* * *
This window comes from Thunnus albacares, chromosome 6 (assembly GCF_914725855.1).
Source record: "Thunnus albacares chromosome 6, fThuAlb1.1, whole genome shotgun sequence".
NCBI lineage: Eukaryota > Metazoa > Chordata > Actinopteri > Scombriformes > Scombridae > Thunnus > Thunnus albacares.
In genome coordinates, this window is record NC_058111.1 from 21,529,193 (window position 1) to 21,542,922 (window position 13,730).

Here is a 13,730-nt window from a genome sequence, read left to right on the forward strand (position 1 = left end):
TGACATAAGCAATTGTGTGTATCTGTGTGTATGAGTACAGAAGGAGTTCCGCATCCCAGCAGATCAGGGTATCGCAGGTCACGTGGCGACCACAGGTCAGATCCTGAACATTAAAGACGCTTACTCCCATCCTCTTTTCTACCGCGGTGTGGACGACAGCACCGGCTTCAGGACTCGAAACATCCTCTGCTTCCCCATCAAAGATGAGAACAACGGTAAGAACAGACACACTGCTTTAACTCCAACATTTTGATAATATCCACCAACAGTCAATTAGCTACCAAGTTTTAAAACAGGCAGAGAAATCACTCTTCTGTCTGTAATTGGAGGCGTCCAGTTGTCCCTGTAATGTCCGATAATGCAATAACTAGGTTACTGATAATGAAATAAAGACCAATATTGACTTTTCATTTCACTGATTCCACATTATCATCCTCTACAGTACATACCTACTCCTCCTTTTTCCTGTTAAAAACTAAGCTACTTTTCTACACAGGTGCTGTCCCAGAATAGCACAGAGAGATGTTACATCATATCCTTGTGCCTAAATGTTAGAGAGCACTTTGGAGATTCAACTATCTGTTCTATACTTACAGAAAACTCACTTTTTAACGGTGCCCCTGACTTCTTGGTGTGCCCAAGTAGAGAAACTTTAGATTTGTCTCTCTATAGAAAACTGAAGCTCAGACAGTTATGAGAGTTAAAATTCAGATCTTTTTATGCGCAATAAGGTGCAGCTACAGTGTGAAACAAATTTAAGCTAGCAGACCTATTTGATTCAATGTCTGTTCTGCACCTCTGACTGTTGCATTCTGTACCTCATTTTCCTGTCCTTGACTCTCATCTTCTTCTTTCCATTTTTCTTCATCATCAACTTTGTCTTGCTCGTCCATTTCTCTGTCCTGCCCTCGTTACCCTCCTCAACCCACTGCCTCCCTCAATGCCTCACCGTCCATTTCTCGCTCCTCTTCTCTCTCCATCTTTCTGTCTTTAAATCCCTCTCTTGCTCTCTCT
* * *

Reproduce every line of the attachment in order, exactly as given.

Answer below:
This window comes from Thunnus albacares, chromosome 6 (assembly GCF_914725855.1).
Source record: "Thunnus albacares chromosome 6, fThuAlb1.1, whole genome shotgun sequence".
NCBI lineage: Eukaryota > Metazoa > Chordata > Actinopteri > Scombriformes > Scombridae > Thunnus > Thunnus albacares.
In genome coordinates, this window is record NC_058111.1 from 21,529,193 (window position 1) to 21,542,922 (window position 13,730).

Here is a 13,730-nt window from a genome sequence, read left to right on the forward strand (position 1 = left end):
TGACATAAGCAATTGTGTGTATCTGTGTGTATGAGTACAGAAGGAGTTCCGCATCCCAGCAGATCAGGGTATCGCAGGTCACGTGGCGACCACAGGTCAGATCCTGAACATTAAAGACGCTTACTCCCATCCTCTTTTCTACCGCGGTGTGGACGACAGCACCGGCTTCAGGACTCGAAACATCCTCTGCTTCCCCATCAAAGATGAGAACAACGGTAAGAACAGACACACTGCTTTAACTCCAACATTTTGATAATATCCACCAACAGTCAATTAGCTACCAAGTTTTAAAACAGGCAGAGAAATCACTCTTCTGTCTGTAATTGGAGGCGTCCAGTTGTCCCTGTAATGTCCGATAATGCAATAACTAGGTTACTGATAATGAAATAAAGACCAATATTGACTTTTCATTTCACTGATTCCACATTATCATCCTCTACAGTACATACCTACTCCTCCTTTTTCCTGTTAAAAACTAAGCTACTTTTCTACACAGGTGCTGTCCCAGAATAGCACAGAGAGATGTTACATCATATCCTTGTGCCTAAATGTTAGAGAGCACTTTGGAGATTCAACTATCTGTTCTATACTTACAGAAAACTCACTTTTTAACGGTGCCCCTGACTTCTTGGTGTGCCCAAGTAGAGAAACTTTAGATTTGTCTCTCTATAGAAAACTGAAGCTCAGACAGTTATGAGAGTTAAAATTCAGATCTTTTTATGCGCAATAAGGTGCAGCTACAGTGTGAAACAAATTTAAGCTAGCAGACCTATTTGATTCAATGTCTGTTCTGCACCTCTGACTGTTGCATTCTGTACCTCATTTTCCTGTCCTTGACTCTCATCTTCTTCTTTCCATTTTTCTTCATCATCAACTTTGTCTTGCTCGTCCATTTCTCTGTCCTGCCCTCGTTACCCTCCTCAACCCACTGCCTCCCTCAATGCCTCACCGTCCATTTCTCGCTCCTCTTCTCTCTCCATCTTTCTGTCTTTAAATCCCTCTCTTGCTCTCTCT